December is when many colleges begin sending early acceptance and early decision notices to high school senior applicants. Early signs show the bar went up again due to increased applicants!
With fewer students getting in, lets look at any lessons there are to learn about college planning. The following summary covers what I read, hear from parents with college students, and learned in the work world among a wide range of industry employees. PrepScholar did a good job of covering the territory so I've included highlight points. There are links so you can review the entire PrepScholar post.
This story begins on Quora.com, a top website for finding good advice and real world views on a wide range of topics. Students or parents can find wisdom about college planning, specific colleges, college strengths, or advice regarding getting into selective colleges. You can post any question and people with strong qualifications will answer. To find good information, begin by reviewing past questions on your broad search terms. For example, in the question field, enter “University of North Carolina Chapel Hill” instead of “How Can I Get into the University of North Carolina Chapel Hill?” A broad search approach will bring up all related questions with the terms you entered.
What if you are not aiming for a highly selective college?
You can build a stronger application if you apply the advice in this guide. Do your best. Create your best. Invest some time to answer hard questions about your future. Talk to working professionals to hear their advice and challenges. Your years between age 18-22 are a special time to invest in college, and to "push" to build work skills. If you have a career plan and know what you need to do to build specific credentials for a career in mind, you will more likely end up with a happy ending after graduation and beyond.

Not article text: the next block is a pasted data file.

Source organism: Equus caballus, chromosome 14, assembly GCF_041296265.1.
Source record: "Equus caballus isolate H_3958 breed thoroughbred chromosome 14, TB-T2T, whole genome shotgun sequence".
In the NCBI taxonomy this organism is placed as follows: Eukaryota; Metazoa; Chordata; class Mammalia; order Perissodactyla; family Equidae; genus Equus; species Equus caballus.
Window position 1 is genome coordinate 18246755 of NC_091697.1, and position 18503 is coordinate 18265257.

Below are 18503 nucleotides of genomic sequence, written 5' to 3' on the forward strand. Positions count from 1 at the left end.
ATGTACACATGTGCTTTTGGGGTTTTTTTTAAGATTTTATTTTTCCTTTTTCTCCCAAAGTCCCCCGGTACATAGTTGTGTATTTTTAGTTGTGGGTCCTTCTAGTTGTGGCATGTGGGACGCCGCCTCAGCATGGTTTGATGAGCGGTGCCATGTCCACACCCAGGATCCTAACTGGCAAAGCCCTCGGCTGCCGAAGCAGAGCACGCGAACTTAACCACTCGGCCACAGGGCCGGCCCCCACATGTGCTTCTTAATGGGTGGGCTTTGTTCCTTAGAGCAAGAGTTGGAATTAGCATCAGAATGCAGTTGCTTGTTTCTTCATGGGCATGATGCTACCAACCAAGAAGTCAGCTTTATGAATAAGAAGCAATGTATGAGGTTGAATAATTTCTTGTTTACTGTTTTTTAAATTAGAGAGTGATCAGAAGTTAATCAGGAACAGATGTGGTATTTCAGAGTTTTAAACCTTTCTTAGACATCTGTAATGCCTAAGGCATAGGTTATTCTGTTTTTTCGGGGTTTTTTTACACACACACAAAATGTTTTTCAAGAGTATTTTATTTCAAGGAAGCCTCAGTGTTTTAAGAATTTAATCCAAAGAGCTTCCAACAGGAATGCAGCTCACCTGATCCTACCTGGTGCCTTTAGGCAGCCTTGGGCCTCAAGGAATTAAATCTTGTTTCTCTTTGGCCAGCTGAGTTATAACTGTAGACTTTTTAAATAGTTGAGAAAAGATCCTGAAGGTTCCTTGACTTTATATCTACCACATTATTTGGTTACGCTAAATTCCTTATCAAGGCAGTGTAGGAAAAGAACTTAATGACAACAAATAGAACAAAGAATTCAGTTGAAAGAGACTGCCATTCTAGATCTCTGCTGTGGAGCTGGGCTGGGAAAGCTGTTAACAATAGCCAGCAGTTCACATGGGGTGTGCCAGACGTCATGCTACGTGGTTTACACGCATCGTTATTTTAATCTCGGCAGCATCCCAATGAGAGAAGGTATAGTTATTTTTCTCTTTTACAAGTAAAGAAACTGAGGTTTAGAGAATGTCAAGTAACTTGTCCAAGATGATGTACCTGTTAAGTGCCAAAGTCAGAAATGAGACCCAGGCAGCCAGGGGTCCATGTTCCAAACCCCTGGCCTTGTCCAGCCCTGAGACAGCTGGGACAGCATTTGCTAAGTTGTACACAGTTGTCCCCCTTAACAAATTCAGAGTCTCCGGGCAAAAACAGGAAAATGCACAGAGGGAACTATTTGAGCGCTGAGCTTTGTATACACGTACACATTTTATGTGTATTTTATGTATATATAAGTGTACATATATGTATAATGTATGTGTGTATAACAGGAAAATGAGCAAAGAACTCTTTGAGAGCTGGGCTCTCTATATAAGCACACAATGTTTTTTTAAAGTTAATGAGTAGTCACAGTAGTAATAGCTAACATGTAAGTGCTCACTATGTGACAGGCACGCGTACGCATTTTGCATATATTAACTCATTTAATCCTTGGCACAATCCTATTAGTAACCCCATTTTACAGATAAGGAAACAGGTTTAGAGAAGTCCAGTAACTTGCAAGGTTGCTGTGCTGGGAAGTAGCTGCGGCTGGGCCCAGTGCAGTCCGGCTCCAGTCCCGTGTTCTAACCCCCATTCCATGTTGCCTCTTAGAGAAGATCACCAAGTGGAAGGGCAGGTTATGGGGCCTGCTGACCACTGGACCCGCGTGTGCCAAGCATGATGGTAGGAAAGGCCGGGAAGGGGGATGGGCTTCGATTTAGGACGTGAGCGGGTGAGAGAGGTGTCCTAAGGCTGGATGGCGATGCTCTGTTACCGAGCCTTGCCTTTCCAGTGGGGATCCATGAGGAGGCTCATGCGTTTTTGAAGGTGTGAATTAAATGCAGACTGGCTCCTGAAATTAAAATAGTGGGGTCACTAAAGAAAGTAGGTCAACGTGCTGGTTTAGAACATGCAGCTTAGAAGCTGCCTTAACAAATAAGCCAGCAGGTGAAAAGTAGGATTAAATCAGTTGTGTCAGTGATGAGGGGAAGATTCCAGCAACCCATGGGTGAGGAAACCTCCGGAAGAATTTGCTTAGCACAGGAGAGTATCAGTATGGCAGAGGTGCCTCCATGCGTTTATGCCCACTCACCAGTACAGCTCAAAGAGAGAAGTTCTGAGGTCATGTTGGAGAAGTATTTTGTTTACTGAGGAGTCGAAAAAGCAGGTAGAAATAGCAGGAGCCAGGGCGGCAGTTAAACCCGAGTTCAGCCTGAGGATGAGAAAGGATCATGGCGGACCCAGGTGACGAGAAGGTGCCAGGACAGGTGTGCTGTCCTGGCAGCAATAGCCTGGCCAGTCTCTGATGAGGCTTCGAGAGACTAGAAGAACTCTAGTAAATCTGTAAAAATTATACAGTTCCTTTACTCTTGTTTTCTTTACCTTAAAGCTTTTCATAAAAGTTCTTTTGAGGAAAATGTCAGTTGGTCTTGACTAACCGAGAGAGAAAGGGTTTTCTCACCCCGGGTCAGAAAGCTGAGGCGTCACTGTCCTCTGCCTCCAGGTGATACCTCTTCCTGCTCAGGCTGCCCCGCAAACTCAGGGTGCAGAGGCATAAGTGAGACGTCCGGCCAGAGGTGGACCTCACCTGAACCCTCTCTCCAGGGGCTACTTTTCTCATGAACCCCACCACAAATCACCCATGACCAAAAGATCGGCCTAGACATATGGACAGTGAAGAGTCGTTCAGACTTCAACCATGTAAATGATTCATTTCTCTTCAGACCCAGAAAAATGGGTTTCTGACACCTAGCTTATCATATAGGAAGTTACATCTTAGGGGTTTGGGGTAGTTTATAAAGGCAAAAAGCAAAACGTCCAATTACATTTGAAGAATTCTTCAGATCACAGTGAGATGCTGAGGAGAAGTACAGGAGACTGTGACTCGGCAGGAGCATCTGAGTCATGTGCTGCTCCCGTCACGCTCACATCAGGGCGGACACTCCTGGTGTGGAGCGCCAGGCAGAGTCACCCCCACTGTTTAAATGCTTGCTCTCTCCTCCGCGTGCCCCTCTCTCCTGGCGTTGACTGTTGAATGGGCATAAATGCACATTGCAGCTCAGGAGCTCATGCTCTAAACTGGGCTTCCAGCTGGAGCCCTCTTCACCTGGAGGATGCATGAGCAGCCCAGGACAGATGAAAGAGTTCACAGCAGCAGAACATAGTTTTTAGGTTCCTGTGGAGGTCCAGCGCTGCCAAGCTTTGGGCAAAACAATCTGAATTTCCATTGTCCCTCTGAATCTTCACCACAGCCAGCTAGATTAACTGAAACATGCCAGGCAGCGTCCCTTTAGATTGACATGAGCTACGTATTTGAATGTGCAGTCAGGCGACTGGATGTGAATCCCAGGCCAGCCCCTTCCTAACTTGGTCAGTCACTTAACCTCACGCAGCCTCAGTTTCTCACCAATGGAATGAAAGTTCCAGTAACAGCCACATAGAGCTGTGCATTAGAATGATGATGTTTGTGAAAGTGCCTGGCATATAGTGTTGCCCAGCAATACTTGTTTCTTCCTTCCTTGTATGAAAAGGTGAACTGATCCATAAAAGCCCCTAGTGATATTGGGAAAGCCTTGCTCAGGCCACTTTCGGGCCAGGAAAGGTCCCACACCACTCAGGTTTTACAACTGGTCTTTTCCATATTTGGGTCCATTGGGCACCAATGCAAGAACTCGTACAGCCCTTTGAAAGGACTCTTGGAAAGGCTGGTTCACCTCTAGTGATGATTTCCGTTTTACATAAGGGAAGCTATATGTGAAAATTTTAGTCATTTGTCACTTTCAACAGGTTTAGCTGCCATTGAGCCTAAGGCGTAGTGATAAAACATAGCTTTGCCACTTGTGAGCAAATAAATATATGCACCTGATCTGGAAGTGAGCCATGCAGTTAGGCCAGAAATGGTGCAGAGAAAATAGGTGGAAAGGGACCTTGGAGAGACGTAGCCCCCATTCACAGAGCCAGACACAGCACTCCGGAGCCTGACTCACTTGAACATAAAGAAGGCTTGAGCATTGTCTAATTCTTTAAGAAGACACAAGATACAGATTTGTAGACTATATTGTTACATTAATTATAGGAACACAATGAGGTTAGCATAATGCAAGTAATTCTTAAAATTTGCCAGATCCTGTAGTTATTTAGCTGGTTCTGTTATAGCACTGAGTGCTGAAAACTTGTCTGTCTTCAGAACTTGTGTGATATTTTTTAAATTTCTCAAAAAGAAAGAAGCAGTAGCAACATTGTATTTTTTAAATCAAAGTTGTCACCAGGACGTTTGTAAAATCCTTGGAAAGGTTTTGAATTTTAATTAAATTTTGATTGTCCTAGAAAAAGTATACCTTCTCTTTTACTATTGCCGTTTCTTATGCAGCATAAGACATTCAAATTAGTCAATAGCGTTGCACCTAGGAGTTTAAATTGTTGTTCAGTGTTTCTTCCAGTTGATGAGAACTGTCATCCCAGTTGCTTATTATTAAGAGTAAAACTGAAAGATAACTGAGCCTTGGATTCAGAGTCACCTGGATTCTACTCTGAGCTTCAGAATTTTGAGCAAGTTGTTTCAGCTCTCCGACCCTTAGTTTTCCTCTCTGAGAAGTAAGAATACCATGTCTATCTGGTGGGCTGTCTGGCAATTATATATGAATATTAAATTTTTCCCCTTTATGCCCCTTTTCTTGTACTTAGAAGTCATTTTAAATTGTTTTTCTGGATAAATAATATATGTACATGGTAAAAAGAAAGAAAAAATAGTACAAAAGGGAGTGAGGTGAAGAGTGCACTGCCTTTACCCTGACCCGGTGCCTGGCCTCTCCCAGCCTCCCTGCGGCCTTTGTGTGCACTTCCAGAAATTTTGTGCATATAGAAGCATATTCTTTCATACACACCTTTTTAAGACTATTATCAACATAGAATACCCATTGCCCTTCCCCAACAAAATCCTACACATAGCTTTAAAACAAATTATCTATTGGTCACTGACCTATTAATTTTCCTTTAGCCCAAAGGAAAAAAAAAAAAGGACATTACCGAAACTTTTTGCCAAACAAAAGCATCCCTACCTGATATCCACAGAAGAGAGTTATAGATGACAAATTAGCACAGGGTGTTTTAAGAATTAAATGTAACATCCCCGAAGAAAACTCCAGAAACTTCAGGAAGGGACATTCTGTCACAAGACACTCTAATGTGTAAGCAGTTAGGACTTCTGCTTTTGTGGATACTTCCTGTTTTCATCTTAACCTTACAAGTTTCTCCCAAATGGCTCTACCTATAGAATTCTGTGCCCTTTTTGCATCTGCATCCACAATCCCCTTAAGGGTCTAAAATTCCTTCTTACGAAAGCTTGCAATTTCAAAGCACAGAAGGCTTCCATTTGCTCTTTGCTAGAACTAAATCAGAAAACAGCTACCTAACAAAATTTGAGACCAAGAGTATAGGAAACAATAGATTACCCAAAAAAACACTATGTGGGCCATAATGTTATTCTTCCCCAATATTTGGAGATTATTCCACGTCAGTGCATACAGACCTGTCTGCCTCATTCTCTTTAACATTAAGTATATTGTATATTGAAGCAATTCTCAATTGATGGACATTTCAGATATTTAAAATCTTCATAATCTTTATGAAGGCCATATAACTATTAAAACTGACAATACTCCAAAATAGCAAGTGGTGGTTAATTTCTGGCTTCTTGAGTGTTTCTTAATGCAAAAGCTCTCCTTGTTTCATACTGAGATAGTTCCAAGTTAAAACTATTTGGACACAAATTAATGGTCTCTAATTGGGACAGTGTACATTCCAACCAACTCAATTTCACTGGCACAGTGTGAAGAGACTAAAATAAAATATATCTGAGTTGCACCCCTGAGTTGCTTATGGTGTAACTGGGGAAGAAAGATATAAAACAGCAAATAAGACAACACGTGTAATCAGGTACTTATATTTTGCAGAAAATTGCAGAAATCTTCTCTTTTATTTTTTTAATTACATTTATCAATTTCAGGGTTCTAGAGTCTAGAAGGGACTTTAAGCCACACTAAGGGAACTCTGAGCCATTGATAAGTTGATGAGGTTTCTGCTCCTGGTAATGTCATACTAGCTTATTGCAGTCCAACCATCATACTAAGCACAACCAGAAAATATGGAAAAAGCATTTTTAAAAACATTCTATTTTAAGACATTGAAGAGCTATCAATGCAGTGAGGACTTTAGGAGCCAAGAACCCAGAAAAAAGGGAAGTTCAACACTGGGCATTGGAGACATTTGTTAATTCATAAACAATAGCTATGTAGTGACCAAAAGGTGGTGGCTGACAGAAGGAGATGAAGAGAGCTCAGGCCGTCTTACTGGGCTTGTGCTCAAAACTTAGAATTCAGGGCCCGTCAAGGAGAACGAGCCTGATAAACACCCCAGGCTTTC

Here is a Quora question that sparked links to a long and good explanation of how to get into top colleges;
“If I get a perfect SAT score, will the Ivy League universities automatically admit me?”by Vineet Reddy, a former student at Northview High School, Johns Creek GA. This post led to a link of top guidance: “How to Get Into Harvard and the Ivy League” by a Harvard Alum, by Allen Cheng of PrepScholar.
Reading the PrepScholar post is a great education. The reading is long, but is well worth your time. Yes, not every student aims to get into selective colleges. However, the views apply to most students who are wanting to know what they should do to create good choices for future success.
What will you learn?
Most students make the mistake of trying to be “well rounded,” thinking this is what colleges want to see. This is a big mistake, because this is not focused on doing anything particularly well. Shift your path by developing “relentless focus” for any skill or field. Create a “deep spike” instead, of something impressive that is difficult to do to set you apart from the competition.
How should you use your time well in high school?
Be intentional about how you use your free time and extracurricular activities. Developing a “spike” of skill mastery and accomplishment in some area is far more important than being well-rounded by spreading yourself thin with many activities and a variety of skills. It is hard to get straight As, play an instrument, and compete in a sport. Instead, explore and dive deep into something. Make trade-offs. Give up what is usually 1,000 hours of wasted time every year on things that don’t matter. Focus on your top strength, something specific, and something you are passionate about so you can stand out. Find ways you can show accomplishment in this area and by competing at the highest levels possible. Focus on what you like doing, what you are good at, and keep doing that. Aim to be stronger and stronger.
So, what should you actually do?
What you do doesn’t have to be newsworthy. Do think big. Aim for focus in something you are genuinely interested in. Commit to discipline, competency, and passion. Talent is not required when you take the dive, but you need devotion and hard work. A strong will and structure in your life can get you there. Start brainstorming and doing online research to unravel more ideas. Find something rewarding and fun to do. Let go of a time wasters. Let go of classes that don’t fit into your story. Find out how to tackle this goal.
Read more to get the details, what to do, and what this means for your college application.